The Maryland Legislative Black Caucus has for more than a year been fighting to bring more African American-owned businesses into the state’s fledgling medical marijuana industry. Legislation aimed at doing that has passed the House of Delegates and was considered Tuesday by the Senate Finance Committee. But the hearing raised questions about the effects the proposed changes would have on the price of the drug.
The bill’s sponsors say it corrects the mistakes made when the Medical Cannabis Commission initially doled out licenses to grow, process and dispense the drug.
Those licenses lacked racial diversity and were not adequately spread out across different parts of the state, said Legislative Black Caucus Chairwoman Cheryl Glenn, a Baltimore City delegate.
“This bill will allow us to have additional licenses for the diversity aspect to be representative of the state of Maryland,” she said.
After it’s amended, the bill is expected to add six growers and 10 processors to the existing licenses the law allows.
But while the stated goal of the effort is diversity, many at the hearing made economic arguments.
“There’s currently 32 dispensaries that are open and are active. There’s currently 14 growers that are growing,” said Charlie Mattingly, who runs Southern Maryland Relief, a dispensary in St. Mary’s County. “The growers currently are having a hard time supplying the current dispensaries that are up and operational.”
It’s basic supply and demand, he said. If there isn’t enough marijuana to meet dispensaries’ demand, the prices go up.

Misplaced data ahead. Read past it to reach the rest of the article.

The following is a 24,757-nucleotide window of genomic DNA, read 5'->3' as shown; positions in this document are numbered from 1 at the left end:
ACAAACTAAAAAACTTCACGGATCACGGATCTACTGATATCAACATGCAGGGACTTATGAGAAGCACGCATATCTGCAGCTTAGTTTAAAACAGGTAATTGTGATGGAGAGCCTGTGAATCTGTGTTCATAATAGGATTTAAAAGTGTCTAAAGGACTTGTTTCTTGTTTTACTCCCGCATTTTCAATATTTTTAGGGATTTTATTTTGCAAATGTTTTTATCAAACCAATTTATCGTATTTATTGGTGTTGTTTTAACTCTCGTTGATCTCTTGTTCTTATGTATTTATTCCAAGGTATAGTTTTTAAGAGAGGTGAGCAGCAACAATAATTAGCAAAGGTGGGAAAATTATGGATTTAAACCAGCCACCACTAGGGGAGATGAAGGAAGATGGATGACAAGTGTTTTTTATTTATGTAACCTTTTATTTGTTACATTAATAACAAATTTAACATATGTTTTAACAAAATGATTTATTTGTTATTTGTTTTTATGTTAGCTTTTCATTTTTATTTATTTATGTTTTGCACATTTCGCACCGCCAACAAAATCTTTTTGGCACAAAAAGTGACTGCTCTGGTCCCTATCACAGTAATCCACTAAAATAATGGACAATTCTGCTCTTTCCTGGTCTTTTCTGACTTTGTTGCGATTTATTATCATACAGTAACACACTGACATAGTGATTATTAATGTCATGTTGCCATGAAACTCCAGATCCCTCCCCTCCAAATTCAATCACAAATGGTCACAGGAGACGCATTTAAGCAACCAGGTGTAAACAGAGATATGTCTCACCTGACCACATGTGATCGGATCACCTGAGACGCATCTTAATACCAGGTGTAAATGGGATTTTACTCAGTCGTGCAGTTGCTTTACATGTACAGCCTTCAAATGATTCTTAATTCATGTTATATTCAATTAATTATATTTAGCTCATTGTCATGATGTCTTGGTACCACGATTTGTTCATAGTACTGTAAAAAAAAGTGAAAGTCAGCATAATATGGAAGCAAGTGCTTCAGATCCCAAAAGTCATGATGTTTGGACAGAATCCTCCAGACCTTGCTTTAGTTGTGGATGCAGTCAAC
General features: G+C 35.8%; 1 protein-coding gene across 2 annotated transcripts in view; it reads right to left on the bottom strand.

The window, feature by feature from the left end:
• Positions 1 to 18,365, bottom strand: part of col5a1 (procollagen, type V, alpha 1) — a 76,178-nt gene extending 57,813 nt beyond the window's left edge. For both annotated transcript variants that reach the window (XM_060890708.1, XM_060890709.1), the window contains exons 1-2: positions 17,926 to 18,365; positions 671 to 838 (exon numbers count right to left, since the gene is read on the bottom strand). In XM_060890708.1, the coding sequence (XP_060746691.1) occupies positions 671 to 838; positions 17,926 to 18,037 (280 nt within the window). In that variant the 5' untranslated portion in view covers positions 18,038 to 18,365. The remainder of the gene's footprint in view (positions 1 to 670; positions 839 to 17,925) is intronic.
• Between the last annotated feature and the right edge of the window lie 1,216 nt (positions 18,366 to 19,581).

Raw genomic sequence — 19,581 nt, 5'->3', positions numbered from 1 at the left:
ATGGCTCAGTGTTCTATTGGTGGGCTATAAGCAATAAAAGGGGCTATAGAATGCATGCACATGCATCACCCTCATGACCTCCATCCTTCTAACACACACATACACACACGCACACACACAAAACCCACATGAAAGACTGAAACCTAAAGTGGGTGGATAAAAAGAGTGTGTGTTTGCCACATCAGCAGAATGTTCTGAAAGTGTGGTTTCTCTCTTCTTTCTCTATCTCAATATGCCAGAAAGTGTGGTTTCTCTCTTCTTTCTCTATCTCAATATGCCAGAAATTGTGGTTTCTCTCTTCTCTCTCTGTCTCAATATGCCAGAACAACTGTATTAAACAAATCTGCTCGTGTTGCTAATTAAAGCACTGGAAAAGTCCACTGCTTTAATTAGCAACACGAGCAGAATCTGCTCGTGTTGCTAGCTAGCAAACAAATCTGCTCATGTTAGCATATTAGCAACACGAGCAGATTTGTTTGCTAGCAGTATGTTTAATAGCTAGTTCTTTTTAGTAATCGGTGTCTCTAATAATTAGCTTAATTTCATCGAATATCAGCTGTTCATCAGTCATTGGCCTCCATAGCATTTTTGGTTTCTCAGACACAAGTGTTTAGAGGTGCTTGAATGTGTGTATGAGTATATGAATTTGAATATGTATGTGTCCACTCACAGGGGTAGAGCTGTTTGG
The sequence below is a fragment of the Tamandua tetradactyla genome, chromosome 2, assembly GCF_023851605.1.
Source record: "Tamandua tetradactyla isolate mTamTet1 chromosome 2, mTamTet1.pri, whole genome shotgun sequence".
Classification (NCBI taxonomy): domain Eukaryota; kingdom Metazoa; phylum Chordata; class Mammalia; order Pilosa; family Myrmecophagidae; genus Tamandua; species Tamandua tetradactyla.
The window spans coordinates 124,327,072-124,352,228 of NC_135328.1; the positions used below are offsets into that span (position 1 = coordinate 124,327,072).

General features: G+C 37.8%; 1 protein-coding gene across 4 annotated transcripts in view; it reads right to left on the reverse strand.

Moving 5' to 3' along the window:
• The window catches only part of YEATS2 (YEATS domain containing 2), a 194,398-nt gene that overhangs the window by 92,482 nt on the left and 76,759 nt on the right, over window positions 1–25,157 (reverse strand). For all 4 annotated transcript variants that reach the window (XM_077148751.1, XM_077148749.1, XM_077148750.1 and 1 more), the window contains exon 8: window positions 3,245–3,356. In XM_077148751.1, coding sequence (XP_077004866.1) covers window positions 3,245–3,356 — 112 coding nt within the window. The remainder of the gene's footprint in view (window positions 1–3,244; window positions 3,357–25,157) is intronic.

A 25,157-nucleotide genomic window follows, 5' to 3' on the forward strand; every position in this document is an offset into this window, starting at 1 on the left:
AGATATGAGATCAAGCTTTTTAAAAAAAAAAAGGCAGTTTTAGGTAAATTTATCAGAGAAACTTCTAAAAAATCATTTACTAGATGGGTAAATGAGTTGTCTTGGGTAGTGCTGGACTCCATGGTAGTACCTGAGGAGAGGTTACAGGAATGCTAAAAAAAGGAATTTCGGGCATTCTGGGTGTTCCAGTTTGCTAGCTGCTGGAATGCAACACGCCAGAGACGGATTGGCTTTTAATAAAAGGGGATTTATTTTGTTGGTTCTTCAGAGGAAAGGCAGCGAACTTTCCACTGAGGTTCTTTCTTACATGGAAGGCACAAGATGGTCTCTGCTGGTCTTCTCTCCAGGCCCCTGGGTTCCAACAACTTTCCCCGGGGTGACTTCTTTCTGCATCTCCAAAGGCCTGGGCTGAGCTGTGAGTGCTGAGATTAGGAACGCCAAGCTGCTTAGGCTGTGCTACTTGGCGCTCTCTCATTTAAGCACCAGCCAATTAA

And insurance companies are not required to cover the cost of the drug, leaving many patients, if not all, paying out of pocket.
Mattingly said the problem is getting worse and urged lawmakers to expand the number of growers.
“I’m being told that within another week, 30 more dispensaries are getting approved. That’s going to be a total of 60. So, do the math — that’s 50 percent of the current product that’s available is going to be going to them,” he said. “What’s going to happen when all 102 dispensaries are operational?”
He said Maryland doesn’t just need more growers, but specifically more growers in his part of the state.
Some growers drive three or four hours to deliver marijuana to his dispensary, he said. He worries that when more dispensaries open, the growers he works with now will no longer be able to deliver to him.
Others at the hearing criticized the way the new licensees would be chosen.
Part of the bill gives certain currently licensed growers preference in obtaining processing licenses. That could raise prices for consumers, warned Ashley Colen Herr, who owns the dispensary Ash and Ember in Queen Anne’s County.
“Generally monopolies aren’t going to reduce costs,” she said. “The other companies that are independent, like independent processors or other independents, aren’t going to be able to survive because the growers aren’t going to sell to them anymore.”
The bill doesn’t just increase the number of growers. It also caps them.
Current law allows the Medical Cannabis Commission to license up to 15 growers before June 1, 2018. But after June 1, the commission can license more growers to meet demand with no limit.
The proposed bill would increase the cap on growers to 21, but it removes the commission’s ability to exceed that limit.
Montgomery County Sen. Brian Feldman, a member of the committee, asked why any cap is necessary.
“We’re touting as a medical product, and we don’t limit the number of doctors in our state, the number of pharmacies,” he said.
But removing the cap would be unfair to existing growers and could risk their businesses, said Joe Bryce, a lobbyist representing the Maryland Wholesale Medical Cannabis Trade Association.
“If you then add a disordinate amount of licenses, you have completely changed the rules of the road on what that person’s investment would have been had they known that this was coming down the line,” Bryce said.